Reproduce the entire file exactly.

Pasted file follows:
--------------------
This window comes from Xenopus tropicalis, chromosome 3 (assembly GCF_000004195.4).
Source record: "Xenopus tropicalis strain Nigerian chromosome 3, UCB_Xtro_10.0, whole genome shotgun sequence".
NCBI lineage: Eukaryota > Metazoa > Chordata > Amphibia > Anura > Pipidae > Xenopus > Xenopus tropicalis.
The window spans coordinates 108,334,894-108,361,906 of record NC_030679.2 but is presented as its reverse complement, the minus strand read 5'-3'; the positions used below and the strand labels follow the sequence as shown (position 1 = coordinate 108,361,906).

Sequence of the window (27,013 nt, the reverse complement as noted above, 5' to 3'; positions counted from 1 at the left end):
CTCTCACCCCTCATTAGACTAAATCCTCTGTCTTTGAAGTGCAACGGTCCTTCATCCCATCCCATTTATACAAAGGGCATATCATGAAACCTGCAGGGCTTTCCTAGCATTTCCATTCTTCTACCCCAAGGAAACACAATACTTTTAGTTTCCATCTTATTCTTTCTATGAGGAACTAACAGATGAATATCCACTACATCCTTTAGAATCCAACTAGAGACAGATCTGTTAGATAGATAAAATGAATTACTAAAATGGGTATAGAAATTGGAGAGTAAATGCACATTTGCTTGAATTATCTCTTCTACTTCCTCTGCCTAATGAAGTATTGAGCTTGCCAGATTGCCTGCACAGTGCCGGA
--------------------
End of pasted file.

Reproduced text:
This window comes from Xenopus tropicalis, chromosome 3 (assembly GCF_000004195.4).
Source record: "Xenopus tropicalis strain Nigerian chromosome 3, UCB_Xtro_10.0, whole genome shotgun sequence".
NCBI lineage: Eukaryota > Metazoa > Chordata > Amphibia > Anura > Pipidae > Xenopus > Xenopus tropicalis.
The window spans coordinates 108,334,894-108,361,906 of record NC_030679.2 but is presented as its reverse complement, the minus strand read 5'-3'; the positions used below and the strand labels follow the sequence as shown (position 1 = coordinate 108,361,906).

Sequence of the window (27,013 nt, the reverse complement as noted above, 5' to 3'; positions counted from 1 at the left end):
CTCTCACCCCTCATTAGACTAAATCCTCTGTCTTTGAAGTGCAACGGTCCTTCATCCCATCCCATTTATACAAAGGGCATATCATGAAACCTGCAGGGCTTTCCTAGCATTTCCATTCTTCTACCCCAAGGAAACACAATACTTTTAGTTTCCATCTTATTCTTTCTATGAGGAACTAACAGATGAATATCCACTACATCCTTTAGAATCCAACTAGAGACAGATCTGTTAGATAGATAAAATGAATTACTAAAATGGGTATAGAAATTGGAGAGTAAATGCACATTTGCTTGAATTATCTCTTCTACTTCCTCTGCCTAATGAAGTATTGAGCTTGCCAGATTGCCTGCACAGTGCCGGA